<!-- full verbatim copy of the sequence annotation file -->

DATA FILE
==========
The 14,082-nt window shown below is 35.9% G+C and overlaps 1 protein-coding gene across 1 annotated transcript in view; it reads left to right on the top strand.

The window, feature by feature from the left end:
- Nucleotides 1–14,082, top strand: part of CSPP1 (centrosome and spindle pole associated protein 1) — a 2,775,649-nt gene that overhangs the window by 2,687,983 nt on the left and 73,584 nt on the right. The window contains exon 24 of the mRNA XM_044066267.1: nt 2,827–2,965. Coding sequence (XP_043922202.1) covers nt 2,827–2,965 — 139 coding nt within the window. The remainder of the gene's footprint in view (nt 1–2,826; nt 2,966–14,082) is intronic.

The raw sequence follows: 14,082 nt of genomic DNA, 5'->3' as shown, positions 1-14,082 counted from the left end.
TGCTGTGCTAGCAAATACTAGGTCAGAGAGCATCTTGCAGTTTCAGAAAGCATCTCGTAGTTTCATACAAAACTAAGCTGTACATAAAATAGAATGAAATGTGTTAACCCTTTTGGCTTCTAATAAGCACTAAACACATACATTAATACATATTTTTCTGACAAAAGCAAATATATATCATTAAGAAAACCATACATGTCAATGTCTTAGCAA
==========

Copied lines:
The 14,082-nt window shown below is 35.9% G+C and overlaps 1 protein-coding gene across 1 annotated transcript in view; it reads left to right on the top strand.

The window, feature by feature from the left end:
- Nucleotides 1–14,082, top strand: part of CSPP1 (centrosome and spindle pole associated protein 1) — a 2,775,649-nt gene that overhangs the window by 2,687,983 nt on the left and 73,584 nt on the right. The window contains exon 24 of the mRNA XM_044066267.1: nt 2,827–2,965. Coding sequence (XP_043922202.1) covers nt 2,827–2,965 — 139 coding nt within the window. The remainder of the gene's footprint in view (nt 1–2,826; nt 2,966–14,082) is intronic.

The raw sequence follows: 14,082 nt of genomic DNA, 5'->3' as shown, positions 1-14,082 counted from the left end.
TGCTGTGCTAGCAAATACTAGGTCAGAGAGCATCTTGCAGTTTCAGAAAGCATCTCGTAGTTTCATACAAAACTAAGCTGTACATAAAATAGAATGAAATGTGTTAACCCTTTTGGCTTCTAATAAGCACTAAACACATACATTAATACATATTTTTCTGACAAAAGCAAATATATATCATTAAGAAAACCATACATGTCAATGTCTTAGCAA